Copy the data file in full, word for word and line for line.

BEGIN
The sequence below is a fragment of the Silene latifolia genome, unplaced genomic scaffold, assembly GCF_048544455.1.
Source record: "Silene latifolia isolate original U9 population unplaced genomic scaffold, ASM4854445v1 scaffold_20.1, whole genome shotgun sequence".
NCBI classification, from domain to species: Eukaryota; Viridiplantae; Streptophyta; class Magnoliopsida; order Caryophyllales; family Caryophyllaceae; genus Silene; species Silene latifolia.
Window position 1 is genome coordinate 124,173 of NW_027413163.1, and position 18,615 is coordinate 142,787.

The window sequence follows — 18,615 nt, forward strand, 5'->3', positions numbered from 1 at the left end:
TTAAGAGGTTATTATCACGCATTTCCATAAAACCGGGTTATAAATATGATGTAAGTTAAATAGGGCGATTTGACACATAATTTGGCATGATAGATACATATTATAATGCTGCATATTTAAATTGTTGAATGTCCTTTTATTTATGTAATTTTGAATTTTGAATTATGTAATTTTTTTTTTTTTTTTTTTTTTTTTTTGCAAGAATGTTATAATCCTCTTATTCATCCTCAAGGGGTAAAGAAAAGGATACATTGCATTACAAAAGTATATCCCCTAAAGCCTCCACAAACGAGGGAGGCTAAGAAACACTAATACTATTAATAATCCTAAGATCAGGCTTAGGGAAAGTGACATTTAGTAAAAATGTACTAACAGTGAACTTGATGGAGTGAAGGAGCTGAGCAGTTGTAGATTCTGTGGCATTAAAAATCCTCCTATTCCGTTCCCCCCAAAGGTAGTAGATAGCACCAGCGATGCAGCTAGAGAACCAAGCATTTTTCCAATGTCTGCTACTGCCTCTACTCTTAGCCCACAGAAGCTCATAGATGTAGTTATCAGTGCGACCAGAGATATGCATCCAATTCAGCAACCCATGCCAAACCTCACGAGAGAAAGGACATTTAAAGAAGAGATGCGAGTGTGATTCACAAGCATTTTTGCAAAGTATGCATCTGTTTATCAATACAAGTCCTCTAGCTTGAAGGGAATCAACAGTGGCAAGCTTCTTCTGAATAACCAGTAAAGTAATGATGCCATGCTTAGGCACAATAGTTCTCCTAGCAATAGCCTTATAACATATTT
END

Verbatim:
The sequence below is a fragment of the Silene latifolia genome, unplaced genomic scaffold, assembly GCF_048544455.1.
Source record: "Silene latifolia isolate original U9 population unplaced genomic scaffold, ASM4854445v1 scaffold_20.1, whole genome shotgun sequence".
NCBI classification, from domain to species: Eukaryota; Viridiplantae; Streptophyta; class Magnoliopsida; order Caryophyllales; family Caryophyllaceae; genus Silene; species Silene latifolia.
Window position 1 is genome coordinate 124,173 of NW_027413163.1, and position 18,615 is coordinate 142,787.

The window sequence follows — 18,615 nt, forward strand, 5'->3', positions numbered from 1 at the left end:
TTAAGAGGTTATTATCACGCATTTCCATAAAACCGGGTTATAAATATGATGTAAGTTAAATAGGGCGATTTGACACATAATTTGGCATGATAGATACATATTATAATGCTGCATATTTAAATTGTTGAATGTCCTTTTATTTATGTAATTTTGAATTTTGAATTATGTAATTTTTTTTTTTTTTTTTTTTTTTTTTTGCAAGAATGTTATAATCCTCTTATTCATCCTCAAGGGGTAAAGAAAAGGATACATTGCATTACAAAAGTATATCCCCTAAAGCCTCCACAAACGAGGGAGGCTAAGAAACACTAATACTATTAATAATCCTAAGATCAGGCTTAGGGAAAGTGACATTTAGTAAAAATGTACTAACAGTGAACTTGATGGAGTGAAGGAGCTGAGCAGTTGTAGATTCTGTGGCATTAAAAATCCTCCTATTCCGTTCCCCCCAAAGGTAGTAGATAGCACCAGCGATGCAGCTAGAGAACCAAGCATTTTTCCAATGTCTGCTACTGCCTCTACTCTTAGCCCACAGAAGCTCATAGATGTAGTTATCAGTGCGACCAGAGATATGCATCCAATTCAGCAACCCATGCCAAACCTCACGAGAGAAAGGACATTTAAAGAAGAGATGCGAGTGTGATTCACAAGCATTTTTGCAAAGTATGCATCTGTTTATCAATACAAGTCCTCTAGCTTGAAGGGAATCAACAGTGGCAAGCTTCTTCTGAATAACCAGTAAAGTAATGATGCCATGCTTAGGCACAATAGTTCTCCTAGCAATAGCCTTATAACATATTT